As an example, at state corresponding to $a=+1$, there are only two possibilities for $a$ since $a$ is already determined.
\begin{equation*}
\end{equation*}

Since $a=-1$, the corresponding candidate metrics are as follows.
\begin{align*}
\\
\hline & \hline \\
\end{align*}

where the former is shown as a solid green line while the latter as a dashed red line from $a$ to $a$ in the above figure. The largest such metric determines which path is kept and its metric accumulated while the other is discarded. This results in each stage possessing a path history that determines the sequence for all the previous symbols. In the end, only the most likely sequence survives.

The benefit of the Viterbi algorithm over brute force sequence estimation is that we do not need to process all possible candidate sequences from the start to finish since the candidates are regularly discarded at each step. For a binary modulation scheme, length $L+1$ channel and data sequence length $N$, it reduces the brute force estimation of $2^{N}$ comparisons to $N$ stages of $2^{L}$ comparisons through discarding the trellis paths (keep in mind that $L+1$ is much smaller than $N$). Nonetheless, it is also prohibitive to implement in most wireless channels for realistic existing packet lengths, channel lengths and modulation sizes.

The Viterbi algorithm did find its application in GSM, the popular 2G cellular standard. With the specs such as

• binary modulation $\{+1,-1\}$,
• low symbol rate $1/T_M = 271$ kHz, or symbol time $T_M = 3.69$ $\mu$s, and
• typical maximum delay spread of a few microseconds in urban environments,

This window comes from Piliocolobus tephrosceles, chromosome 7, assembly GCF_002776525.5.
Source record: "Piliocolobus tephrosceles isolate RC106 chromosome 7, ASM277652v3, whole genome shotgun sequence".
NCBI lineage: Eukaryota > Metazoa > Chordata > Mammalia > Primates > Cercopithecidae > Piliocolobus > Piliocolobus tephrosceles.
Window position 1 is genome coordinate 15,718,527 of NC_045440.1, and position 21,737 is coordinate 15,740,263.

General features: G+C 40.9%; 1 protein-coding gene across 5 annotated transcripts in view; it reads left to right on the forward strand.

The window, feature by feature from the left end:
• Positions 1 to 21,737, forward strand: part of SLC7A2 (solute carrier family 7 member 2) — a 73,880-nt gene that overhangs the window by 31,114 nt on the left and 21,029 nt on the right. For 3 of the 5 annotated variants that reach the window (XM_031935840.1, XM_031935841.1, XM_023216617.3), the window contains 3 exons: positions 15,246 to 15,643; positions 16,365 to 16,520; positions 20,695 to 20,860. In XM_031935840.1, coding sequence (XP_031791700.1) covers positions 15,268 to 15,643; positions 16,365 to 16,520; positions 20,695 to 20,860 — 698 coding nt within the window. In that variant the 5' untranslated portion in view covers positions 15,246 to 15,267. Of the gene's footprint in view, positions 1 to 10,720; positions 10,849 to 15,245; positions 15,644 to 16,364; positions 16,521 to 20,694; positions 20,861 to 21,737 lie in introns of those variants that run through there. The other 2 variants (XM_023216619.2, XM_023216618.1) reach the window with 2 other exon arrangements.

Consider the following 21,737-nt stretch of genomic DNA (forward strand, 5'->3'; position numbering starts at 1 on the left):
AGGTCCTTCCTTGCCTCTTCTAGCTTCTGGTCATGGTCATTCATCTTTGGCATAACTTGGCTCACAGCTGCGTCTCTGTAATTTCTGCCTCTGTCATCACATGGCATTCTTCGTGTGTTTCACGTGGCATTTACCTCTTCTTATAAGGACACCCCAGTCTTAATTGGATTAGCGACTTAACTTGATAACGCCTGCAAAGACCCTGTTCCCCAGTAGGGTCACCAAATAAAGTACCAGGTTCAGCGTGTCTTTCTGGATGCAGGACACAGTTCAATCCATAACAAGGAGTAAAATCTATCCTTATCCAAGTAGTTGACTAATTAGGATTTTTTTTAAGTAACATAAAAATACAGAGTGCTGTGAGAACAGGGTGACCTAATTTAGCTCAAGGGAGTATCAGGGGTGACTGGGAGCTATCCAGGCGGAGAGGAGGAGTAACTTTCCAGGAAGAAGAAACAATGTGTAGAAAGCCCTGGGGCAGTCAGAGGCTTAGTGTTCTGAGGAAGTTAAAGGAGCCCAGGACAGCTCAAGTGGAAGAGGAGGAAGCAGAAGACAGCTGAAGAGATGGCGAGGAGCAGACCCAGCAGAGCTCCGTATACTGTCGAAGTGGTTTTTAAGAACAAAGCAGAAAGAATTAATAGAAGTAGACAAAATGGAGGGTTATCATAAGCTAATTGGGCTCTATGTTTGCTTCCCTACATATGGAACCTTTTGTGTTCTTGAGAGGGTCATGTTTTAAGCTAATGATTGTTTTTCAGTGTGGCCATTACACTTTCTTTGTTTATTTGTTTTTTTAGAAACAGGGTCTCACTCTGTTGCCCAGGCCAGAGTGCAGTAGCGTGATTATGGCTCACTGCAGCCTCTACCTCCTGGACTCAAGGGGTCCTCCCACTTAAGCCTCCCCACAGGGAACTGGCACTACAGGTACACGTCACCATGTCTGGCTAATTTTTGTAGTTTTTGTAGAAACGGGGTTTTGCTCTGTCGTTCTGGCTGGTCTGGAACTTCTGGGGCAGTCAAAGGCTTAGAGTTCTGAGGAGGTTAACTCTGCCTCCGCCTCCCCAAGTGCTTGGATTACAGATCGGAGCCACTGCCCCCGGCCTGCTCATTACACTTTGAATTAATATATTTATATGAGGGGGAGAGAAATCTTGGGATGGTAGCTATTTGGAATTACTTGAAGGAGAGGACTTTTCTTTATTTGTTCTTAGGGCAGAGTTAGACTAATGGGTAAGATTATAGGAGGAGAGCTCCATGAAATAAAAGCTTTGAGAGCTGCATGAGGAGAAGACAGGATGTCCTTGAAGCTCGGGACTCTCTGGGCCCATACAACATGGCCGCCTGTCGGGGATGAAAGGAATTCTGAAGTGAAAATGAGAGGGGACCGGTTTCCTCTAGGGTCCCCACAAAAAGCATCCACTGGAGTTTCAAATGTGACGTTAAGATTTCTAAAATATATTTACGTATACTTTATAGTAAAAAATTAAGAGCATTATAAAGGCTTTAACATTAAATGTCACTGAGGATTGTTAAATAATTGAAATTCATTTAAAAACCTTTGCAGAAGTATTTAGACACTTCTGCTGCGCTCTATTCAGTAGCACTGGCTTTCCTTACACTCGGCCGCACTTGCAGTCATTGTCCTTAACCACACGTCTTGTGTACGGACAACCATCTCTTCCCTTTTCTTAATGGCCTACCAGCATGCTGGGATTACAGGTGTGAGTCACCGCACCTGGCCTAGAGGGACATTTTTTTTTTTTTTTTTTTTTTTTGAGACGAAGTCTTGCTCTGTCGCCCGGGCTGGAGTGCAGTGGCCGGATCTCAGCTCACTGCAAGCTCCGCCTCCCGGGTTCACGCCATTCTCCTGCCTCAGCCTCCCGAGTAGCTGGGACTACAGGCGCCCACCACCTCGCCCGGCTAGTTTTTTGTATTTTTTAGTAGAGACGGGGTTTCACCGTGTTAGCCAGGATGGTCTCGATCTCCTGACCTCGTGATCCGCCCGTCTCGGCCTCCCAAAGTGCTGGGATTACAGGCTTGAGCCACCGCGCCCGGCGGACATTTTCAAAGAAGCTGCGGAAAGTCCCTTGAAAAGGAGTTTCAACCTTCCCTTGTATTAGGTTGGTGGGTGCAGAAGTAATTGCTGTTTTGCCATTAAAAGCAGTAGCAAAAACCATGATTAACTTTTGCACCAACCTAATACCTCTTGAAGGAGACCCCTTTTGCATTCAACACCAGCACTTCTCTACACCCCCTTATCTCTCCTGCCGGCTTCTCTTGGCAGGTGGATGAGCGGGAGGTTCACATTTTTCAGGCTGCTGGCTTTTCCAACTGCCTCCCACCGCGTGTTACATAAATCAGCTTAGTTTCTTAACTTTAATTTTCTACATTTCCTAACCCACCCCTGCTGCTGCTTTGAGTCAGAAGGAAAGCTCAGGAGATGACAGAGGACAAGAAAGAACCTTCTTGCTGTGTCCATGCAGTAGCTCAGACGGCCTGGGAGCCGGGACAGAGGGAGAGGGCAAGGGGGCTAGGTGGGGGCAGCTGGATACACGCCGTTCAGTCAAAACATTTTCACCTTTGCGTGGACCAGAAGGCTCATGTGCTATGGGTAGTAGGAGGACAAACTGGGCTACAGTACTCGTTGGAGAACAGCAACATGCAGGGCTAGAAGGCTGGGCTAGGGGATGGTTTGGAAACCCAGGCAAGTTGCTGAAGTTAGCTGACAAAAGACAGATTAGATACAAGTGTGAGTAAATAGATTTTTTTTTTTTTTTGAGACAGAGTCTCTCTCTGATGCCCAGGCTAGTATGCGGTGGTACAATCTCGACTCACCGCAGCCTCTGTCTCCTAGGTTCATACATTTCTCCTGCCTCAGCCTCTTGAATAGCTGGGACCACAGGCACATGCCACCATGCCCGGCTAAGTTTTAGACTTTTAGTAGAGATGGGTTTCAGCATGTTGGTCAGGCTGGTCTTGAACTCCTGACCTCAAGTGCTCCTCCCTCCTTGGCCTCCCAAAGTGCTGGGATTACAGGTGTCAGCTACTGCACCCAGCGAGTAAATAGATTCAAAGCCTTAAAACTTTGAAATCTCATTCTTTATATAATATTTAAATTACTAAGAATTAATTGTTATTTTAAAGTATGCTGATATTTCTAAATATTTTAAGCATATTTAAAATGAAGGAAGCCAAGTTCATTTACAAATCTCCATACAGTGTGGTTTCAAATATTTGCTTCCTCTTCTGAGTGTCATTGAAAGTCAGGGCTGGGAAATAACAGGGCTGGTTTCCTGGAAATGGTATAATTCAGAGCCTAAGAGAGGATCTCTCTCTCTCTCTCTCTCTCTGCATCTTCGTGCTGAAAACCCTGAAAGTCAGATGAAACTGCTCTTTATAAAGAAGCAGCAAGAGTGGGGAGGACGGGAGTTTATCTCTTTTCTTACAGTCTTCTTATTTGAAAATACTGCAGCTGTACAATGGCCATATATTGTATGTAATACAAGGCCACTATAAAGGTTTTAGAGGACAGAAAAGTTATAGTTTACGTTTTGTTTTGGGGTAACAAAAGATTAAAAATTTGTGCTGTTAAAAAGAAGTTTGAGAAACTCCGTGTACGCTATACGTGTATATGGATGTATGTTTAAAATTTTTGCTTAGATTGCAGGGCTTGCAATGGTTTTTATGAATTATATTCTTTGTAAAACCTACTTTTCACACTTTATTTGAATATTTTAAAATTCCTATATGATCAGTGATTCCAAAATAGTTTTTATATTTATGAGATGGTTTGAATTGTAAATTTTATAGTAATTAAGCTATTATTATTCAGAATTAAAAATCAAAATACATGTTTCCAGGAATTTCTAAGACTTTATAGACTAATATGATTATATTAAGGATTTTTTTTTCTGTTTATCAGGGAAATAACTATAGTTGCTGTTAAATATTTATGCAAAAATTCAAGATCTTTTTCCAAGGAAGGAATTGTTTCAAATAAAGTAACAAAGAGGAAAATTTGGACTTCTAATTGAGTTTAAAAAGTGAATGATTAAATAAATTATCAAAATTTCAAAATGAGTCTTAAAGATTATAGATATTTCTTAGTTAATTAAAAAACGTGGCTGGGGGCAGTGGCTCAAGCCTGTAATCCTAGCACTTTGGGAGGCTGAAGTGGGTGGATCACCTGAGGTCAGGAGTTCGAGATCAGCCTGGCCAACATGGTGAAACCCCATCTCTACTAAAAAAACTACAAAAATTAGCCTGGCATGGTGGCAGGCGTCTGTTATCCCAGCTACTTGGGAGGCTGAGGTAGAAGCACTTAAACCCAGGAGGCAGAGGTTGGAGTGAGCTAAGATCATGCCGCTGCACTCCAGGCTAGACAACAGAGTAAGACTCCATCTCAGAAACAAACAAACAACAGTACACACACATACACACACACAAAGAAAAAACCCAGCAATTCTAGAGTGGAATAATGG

the resultant channel has $4-6$ taps rendering the maximum likelihood sequence estimation possible. It is important to know that not all ISI in the Rx signal in a GSM system comes from the wireless channel. A portion of it arises due to Gaussian pulse shaping at the Tx which is not a Nyquist filter. This is done to trade-off some higher levels of ISI with increased spectral efficiency.

We feel a little annoyance when we forget an idea or something we are about to say. When that happens, starting with the last thought I remember, I list the next possible thoughts and compare how likely each of them can be. Keeping the one with highest likelihood, I repeat this process and often traverse the original route to capture what had escaped my mind. This could become Viterbi algorithm if I had some mechanism to incorporate an accumulation of path metrics.

A common use of maximum likelihood sequence estimation is during the design stage of the Rx, against which the potential performance of any equalization technique is benchmarked.